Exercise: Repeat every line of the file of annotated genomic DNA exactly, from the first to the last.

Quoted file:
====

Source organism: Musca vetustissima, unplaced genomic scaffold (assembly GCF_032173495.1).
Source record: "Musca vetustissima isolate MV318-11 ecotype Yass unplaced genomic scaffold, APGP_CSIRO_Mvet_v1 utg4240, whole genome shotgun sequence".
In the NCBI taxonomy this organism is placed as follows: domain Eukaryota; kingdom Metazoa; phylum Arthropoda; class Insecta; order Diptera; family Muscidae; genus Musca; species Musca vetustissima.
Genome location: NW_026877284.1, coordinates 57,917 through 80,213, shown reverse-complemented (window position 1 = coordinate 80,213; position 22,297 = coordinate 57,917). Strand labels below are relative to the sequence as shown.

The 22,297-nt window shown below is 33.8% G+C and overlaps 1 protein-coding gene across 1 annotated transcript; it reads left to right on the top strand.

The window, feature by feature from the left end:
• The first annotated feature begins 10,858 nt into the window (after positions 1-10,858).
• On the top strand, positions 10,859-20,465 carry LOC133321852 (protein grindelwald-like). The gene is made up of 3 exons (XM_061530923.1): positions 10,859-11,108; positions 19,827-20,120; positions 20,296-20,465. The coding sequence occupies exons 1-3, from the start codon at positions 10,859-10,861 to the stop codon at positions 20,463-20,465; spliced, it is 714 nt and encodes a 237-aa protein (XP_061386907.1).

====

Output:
Source organism: Musca vetustissima, unplaced genomic scaffold (assembly GCF_032173495.1).
Source record: "Musca vetustissima isolate MV318-11 ecotype Yass unplaced genomic scaffold, APGP_CSIRO_Mvet_v1 utg4240, whole genome shotgun sequence".
In the NCBI taxonomy this organism is placed as follows: domain Eukaryota; kingdom Metazoa; phylum Arthropoda; class Insecta; order Diptera; family Muscidae; genus Musca; species Musca vetustissima.
Genome location: NW_026877284.1, coordinates 57,917 through 80,213, shown reverse-complemented (window position 1 = coordinate 80,213; position 22,297 = coordinate 57,917). Strand labels below are relative to the sequence as shown.

The 22,297-nt window shown below is 33.8% G+C and overlaps 1 protein-coding gene across 1 annotated transcript; it reads left to right on the top strand.

The window, feature by feature from the left end:
• The first annotated feature begins 10,858 nt into the window (after positions 1-10,858).
• On the top strand, positions 10,859-20,465 carry LOC133321852 (protein grindelwald-like). The gene is made up of 3 exons (XM_061530923.1): positions 10,859-11,108; positions 19,827-20,120; positions 20,296-20,465. The coding sequence occupies exons 1-3, from the start codon at positions 10,859-10,861 to the stop codon at positions 20,463-20,465; spliced, it is 714 nt and encodes a 237-aa protein (XP_061386907.1).